The papers of Charlotte Hawkins Brown (1883–1961), an educator who transformed a one-room schoolhouse into an accredited junior college, are now available to a wider audience because of work done by a Pforzheimer Fellow at the Schlesinger Library during the summer of 2014.
Bradley Lynn Craig ’13, who is working on his PhD in African and African American studies in Harvard’s Graduate School of Arts and Sciences, worked with the Schlesinger’s experimental archives team to digitize the Brown collection, which was previously available only on microfilm. During his two-month fellowship at the library, he says, he learned “about the time, energy, and attention to detail that go into preparing a collection for viewing. And I learned about a remarkable woman.”
The Harvard Library launched the Pforzheimer Fellows program last summer to offer humanities graduate students in-depth experience with the work that libraries do today. Robert Darnton, the Carl H. Pforzheimer University Professor and University Librarian, proposed the fellowships, which honor Carl H. Pforzheimer III, a generous contributor to the University. Libraries from six Harvard divisions—the Harvard Archives, Harvard Business School, the Faculty of Arts and Sciences, the Graduate School of Design, Harvard Law School, and the Radcliffe Institute—proposed 10 projects for which graduate students were invited to apply. The selection committee chose four projects to which Pforzheimer Fellows contributed.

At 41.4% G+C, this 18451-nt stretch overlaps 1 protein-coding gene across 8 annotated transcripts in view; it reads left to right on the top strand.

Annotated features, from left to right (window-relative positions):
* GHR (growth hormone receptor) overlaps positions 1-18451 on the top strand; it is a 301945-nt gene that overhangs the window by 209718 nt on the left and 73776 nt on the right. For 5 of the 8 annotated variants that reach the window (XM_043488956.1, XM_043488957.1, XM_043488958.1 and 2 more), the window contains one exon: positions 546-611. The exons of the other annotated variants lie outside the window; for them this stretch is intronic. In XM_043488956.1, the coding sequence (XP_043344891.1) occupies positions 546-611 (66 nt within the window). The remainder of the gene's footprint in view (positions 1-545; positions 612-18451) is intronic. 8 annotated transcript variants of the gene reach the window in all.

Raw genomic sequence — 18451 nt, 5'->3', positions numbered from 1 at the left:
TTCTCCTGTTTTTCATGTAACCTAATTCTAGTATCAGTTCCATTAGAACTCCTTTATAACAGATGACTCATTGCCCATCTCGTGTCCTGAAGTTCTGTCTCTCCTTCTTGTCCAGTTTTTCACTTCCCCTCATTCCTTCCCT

At the Schlesinger, Bradley Craig worked with Marilyn Dunn, the executive director of the library. He used a Hover-cam—which combines the technologies of a digital camera and a scanner—to digitize the Brown collection.
The collection contains biographical material, including an unpublished biography, writing, and speeches; personal correspondence; and information about the junior college Brown founded.
The granddaughter of former slaves, Brown was born in North Carolina and moved to Cambridge, Massachusetts, when she was five. During her senior year at English High School, she met Alice Freeman Palmer, a former president of Wellesley College. Palmer urged Brown to attend the State Normal School at Salem and provided financial assistance.
After a year in college, Brown accepted a teaching job at a one-room school in rural North Carolina. That was the school she eventually transformed—with the help of many supporters—into an accredited junior college. She renamed the school the Alice Freeman Palmer Memorial Institute (PMI) in honor of her benefactor.
PMI, located in Sedalia, North Carolina, near Greensboro, became a school for upper-class African Americans. Brown raised money for it from Boston-area philanthropists, who formed a “Sedalia Club.” By 1916 the campus contained four buildings.
More than a thousand students attended the school from 1902 to 1970, when it closed. Brown became a nationally recognized educator and received honorary doctorates from Howard, Tuskegee, and other universities. She was the first black woman to serve on the national board of the Young Women’s Christian Association. She died of heart failure in Greensboro in 1961.
Today the Charlotte Hawkins Brown Museum is housed in the buildings of the Palmer Memorial Institute. The museum links Brown and the school she founded to larger themes in African American history.